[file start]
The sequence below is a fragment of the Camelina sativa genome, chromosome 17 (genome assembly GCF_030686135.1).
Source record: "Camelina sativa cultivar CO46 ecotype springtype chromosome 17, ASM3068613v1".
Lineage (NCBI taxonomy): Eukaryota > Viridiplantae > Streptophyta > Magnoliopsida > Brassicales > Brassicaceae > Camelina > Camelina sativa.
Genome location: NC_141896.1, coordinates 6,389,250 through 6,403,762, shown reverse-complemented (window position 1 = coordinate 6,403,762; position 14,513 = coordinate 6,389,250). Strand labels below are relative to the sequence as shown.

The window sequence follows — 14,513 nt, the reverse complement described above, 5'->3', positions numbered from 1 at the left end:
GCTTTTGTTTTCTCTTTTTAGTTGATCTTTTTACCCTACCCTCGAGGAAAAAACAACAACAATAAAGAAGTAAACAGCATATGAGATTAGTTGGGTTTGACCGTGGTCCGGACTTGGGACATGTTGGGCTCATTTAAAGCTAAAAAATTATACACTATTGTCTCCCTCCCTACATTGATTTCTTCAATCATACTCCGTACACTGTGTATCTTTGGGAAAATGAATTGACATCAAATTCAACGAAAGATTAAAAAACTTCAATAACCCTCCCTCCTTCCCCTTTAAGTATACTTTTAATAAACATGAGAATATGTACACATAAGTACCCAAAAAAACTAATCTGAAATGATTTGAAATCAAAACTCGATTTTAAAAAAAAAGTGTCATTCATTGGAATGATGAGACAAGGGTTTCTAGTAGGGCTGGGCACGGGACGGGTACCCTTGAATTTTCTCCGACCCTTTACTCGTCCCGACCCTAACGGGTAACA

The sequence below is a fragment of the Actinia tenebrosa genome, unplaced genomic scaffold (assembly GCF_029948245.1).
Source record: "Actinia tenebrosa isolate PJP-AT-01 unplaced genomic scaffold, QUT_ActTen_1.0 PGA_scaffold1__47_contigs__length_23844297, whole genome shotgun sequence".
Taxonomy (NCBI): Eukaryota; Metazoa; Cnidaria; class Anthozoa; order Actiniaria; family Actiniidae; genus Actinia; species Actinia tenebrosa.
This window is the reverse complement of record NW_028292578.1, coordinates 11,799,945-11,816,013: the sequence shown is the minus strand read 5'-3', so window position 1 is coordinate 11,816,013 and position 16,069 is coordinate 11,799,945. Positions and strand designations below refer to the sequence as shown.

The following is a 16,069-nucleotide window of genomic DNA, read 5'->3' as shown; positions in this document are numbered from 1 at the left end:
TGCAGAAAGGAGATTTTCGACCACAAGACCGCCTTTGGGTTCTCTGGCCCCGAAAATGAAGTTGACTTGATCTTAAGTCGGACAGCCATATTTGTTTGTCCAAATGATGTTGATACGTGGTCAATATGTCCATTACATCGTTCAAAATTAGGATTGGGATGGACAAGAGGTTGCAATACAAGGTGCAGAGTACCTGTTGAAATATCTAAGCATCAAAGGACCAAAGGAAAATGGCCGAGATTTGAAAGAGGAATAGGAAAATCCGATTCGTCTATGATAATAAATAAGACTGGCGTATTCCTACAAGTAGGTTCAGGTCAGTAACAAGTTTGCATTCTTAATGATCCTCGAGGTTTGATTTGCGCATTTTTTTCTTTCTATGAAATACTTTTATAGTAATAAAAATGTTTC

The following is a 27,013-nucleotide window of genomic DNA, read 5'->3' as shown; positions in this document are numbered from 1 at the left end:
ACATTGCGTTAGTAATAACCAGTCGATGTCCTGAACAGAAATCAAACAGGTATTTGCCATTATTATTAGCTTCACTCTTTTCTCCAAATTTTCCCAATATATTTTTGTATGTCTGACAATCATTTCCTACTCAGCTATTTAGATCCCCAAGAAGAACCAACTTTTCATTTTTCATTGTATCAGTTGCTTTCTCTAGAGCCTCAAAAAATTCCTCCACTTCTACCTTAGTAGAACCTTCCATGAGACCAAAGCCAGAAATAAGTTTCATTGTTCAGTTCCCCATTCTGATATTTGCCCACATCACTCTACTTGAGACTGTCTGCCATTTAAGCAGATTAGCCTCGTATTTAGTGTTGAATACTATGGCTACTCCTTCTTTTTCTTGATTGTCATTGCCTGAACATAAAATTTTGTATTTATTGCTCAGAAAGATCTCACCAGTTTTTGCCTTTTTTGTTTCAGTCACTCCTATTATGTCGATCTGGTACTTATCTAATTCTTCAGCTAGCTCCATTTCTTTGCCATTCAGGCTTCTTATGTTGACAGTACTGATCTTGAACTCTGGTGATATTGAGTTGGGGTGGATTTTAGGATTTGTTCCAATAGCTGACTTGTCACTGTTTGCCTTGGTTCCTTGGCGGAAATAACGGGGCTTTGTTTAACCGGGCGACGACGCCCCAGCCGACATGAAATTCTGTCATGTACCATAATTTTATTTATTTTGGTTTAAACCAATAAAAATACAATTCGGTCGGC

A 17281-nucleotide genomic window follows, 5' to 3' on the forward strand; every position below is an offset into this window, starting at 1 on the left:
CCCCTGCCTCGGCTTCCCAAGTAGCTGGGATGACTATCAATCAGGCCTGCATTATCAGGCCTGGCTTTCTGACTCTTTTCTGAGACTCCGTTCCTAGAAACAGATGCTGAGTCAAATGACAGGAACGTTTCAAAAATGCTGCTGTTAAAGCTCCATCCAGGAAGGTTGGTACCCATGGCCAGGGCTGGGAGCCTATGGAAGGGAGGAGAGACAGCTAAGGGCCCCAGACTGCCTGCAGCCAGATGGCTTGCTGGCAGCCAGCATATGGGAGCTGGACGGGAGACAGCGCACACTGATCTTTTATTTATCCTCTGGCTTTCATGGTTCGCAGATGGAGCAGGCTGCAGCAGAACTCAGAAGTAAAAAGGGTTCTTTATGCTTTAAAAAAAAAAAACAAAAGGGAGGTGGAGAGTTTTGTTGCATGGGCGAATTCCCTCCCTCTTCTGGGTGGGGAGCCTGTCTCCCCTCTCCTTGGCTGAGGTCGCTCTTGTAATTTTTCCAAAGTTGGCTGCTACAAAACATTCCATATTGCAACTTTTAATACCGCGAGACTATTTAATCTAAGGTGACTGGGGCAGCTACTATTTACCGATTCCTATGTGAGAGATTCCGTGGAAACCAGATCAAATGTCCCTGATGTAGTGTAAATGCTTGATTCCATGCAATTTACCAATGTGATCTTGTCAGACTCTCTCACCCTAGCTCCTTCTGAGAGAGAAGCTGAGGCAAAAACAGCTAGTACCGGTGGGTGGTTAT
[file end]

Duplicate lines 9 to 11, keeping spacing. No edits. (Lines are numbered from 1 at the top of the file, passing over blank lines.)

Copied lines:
Taxonomy (NCBI): Eukaryota; Metazoa; Cnidaria; class Anthozoa; order Actiniaria; family Actiniidae; genus Actinia; species Actinia tenebrosa.
This window is the reverse complement of record NW_028292578.1, coordinates 11,799,945-11,816,013: the sequence shown is the minus strand read 5'-3', so window position 1 is coordinate 11,816,013 and position 16,069 is coordinate 11,799,945. Positions and strand designations below refer to the sequence as shown.

The following is a 16,069-nucleotide window of genomic DNA, read 5'->3' as shown; positions in this document are numbered from 1 at the left end: